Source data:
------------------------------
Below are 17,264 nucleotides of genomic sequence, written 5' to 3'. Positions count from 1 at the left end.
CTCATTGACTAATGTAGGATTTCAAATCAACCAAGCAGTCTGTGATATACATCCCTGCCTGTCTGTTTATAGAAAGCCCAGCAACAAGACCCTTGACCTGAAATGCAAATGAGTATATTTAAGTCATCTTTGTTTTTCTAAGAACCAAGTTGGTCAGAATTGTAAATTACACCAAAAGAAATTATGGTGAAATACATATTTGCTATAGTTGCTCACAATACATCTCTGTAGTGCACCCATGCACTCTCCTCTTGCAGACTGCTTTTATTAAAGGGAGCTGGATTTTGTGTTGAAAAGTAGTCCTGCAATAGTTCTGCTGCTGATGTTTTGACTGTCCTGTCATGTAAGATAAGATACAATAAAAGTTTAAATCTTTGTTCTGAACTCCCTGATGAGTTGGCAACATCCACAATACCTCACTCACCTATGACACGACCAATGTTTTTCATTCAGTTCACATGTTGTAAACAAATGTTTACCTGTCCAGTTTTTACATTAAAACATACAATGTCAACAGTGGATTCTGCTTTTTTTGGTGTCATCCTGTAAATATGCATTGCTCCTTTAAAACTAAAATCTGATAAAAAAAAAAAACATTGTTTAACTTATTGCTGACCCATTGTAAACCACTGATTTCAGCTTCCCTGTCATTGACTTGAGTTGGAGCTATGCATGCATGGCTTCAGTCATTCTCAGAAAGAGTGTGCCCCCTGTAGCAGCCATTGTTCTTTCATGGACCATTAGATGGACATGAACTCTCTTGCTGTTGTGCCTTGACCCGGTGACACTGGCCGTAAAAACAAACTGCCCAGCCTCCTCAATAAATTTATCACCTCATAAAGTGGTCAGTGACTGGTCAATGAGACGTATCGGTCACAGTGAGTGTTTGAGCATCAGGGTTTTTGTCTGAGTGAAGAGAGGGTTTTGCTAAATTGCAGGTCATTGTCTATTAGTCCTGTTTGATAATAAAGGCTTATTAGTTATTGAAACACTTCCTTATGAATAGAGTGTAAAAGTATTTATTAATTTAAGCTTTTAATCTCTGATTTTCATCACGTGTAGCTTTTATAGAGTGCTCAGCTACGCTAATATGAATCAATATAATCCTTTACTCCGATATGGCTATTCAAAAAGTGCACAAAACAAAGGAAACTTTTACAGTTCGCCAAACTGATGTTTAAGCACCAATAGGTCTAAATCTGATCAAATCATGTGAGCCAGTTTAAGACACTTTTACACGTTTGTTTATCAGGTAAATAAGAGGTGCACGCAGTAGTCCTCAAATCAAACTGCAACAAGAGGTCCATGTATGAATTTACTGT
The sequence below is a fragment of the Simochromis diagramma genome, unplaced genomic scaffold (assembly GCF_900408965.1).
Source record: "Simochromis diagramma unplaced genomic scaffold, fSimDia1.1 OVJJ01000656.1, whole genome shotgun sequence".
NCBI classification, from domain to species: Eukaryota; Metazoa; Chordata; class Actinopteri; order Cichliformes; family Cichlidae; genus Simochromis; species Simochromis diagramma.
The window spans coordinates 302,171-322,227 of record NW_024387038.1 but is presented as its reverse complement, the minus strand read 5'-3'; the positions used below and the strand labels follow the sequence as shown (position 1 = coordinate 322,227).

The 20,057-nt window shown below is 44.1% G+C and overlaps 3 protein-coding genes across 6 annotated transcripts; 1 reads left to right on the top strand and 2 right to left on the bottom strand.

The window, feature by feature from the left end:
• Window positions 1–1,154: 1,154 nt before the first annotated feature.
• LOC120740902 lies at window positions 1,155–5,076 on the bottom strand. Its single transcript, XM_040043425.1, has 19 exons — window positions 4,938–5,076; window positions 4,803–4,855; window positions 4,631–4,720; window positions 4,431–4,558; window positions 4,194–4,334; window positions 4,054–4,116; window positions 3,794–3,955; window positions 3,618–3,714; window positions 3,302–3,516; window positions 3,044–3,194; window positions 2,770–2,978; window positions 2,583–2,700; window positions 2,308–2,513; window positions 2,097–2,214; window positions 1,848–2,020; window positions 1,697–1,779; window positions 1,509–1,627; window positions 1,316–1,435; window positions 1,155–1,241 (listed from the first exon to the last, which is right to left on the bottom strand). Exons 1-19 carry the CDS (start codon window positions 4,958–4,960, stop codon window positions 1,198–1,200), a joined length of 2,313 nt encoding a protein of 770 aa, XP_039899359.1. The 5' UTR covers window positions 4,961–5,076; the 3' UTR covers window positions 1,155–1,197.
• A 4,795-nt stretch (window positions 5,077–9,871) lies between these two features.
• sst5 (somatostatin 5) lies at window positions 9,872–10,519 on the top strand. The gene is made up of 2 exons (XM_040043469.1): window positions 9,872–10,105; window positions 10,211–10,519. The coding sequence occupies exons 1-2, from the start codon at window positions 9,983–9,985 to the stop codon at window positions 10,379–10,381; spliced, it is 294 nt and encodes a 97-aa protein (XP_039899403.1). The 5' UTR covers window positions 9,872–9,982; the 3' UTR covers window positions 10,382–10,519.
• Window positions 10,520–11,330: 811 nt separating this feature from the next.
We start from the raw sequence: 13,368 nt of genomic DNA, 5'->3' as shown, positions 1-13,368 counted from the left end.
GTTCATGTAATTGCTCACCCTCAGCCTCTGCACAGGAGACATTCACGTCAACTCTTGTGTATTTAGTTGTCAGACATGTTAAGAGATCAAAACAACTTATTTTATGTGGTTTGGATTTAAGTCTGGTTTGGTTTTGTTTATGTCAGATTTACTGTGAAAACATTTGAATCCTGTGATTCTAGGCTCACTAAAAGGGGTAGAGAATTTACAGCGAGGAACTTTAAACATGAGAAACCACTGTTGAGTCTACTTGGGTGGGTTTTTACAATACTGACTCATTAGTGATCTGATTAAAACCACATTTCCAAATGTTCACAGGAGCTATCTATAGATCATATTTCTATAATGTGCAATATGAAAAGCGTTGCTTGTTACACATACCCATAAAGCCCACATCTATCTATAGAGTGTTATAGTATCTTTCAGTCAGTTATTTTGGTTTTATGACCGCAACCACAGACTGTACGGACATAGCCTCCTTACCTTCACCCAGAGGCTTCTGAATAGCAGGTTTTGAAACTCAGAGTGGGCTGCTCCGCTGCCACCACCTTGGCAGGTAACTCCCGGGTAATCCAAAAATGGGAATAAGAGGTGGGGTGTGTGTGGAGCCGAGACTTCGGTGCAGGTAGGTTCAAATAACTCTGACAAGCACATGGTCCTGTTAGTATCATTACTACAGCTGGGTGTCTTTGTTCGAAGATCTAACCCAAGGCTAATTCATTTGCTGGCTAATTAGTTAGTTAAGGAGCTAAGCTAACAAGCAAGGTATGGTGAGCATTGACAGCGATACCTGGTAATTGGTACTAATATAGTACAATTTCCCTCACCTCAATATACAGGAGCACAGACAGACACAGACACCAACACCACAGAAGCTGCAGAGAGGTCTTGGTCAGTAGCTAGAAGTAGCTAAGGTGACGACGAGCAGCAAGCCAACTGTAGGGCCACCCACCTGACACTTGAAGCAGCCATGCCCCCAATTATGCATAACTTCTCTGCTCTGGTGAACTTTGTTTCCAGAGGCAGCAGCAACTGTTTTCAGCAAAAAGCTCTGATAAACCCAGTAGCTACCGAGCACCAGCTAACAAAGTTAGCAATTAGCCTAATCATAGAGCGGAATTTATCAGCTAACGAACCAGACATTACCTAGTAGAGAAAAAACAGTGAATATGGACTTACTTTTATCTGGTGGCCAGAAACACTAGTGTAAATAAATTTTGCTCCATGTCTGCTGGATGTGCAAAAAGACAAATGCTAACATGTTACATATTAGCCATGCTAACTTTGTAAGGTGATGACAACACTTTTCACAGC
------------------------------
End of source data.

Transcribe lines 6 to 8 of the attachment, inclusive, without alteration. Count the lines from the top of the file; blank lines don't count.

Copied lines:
The window spans coordinates 302,171-322,227 of record NW_024387038.1 but is presented as its reverse complement, the minus strand read 5'-3'; the positions used below and the strand labels follow the sequence as shown (position 1 = coordinate 322,227).

The 20,057-nt window shown below is 44.1% G+C and overlaps 3 protein-coding genes across 6 annotated transcripts; 1 reads left to right on the top strand and 2 right to left on the bottom strand.

The window, feature by feature from the left end: